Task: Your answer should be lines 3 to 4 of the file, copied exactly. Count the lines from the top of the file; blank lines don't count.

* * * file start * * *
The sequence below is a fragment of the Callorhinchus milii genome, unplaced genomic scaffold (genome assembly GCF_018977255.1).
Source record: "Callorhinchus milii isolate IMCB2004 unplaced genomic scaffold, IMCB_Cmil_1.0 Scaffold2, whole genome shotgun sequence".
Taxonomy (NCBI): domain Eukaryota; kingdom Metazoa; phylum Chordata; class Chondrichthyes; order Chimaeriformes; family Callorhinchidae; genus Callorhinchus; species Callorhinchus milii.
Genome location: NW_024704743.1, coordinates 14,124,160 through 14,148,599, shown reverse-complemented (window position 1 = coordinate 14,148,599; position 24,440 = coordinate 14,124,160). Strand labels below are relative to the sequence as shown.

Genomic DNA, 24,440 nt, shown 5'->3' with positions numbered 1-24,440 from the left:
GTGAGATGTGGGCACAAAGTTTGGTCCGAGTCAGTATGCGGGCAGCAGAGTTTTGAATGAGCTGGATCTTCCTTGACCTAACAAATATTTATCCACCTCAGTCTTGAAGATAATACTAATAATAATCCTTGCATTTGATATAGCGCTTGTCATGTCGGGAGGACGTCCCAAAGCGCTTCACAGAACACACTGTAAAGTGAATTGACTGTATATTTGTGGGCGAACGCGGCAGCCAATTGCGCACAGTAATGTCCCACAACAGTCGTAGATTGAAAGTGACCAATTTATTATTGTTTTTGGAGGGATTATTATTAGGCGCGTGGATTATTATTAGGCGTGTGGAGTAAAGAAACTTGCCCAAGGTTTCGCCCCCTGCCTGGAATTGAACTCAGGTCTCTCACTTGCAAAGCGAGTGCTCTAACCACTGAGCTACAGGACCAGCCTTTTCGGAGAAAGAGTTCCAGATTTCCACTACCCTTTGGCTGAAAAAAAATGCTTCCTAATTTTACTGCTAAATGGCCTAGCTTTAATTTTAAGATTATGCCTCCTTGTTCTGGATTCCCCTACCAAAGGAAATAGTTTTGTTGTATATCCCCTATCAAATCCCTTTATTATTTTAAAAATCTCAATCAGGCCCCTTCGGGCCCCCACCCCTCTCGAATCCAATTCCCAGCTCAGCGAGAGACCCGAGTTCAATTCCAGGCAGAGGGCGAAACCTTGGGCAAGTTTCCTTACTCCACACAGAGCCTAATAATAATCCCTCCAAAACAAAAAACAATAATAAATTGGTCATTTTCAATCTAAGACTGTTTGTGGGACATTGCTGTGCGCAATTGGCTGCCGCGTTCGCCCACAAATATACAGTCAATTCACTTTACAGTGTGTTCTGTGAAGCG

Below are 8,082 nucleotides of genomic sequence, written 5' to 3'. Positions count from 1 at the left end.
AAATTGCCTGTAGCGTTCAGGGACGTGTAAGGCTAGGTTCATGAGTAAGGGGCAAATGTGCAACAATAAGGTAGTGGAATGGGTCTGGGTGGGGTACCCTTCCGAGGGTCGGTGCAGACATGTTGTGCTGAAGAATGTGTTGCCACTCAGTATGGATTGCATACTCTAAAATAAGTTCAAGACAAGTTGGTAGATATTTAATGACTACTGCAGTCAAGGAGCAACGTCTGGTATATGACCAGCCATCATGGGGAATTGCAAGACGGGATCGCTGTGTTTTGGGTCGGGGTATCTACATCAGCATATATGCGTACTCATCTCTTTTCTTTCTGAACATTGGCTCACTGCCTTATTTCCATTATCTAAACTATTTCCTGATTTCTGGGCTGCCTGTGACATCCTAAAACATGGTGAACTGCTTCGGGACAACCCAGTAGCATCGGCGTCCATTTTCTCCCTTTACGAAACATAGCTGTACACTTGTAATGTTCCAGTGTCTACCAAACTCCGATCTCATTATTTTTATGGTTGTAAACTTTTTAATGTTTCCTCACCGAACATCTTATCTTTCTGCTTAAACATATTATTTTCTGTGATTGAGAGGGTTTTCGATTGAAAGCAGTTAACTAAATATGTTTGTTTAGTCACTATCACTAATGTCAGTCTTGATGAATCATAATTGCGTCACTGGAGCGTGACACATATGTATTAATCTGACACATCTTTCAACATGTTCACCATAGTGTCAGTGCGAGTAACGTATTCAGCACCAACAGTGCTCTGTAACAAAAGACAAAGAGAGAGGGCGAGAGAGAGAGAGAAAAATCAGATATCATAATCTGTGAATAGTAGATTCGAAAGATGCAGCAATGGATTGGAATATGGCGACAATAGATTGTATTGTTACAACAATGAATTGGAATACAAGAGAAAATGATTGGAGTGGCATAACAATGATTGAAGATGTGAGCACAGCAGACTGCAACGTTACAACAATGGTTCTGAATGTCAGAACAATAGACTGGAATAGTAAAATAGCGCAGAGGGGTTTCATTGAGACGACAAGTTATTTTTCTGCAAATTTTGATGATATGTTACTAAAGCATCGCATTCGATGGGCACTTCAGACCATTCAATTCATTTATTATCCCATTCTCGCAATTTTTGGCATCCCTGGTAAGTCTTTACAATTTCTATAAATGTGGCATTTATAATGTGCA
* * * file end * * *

Taxonomy (NCBI): domain Eukaryota; kingdom Metazoa; phylum Chordata; class Chondrichthyes; order Chimaeriformes; family Callorhinchidae; genus Callorhinchus; species Callorhinchus milii.
Genome location: NW_024704743.1, coordinates 14,124,160 through 14,148,599, shown reverse-complemented (window position 1 = coordinate 14,148,599; position 24,440 = coordinate 14,124,160). Strand labels below are relative to the sequence as shown.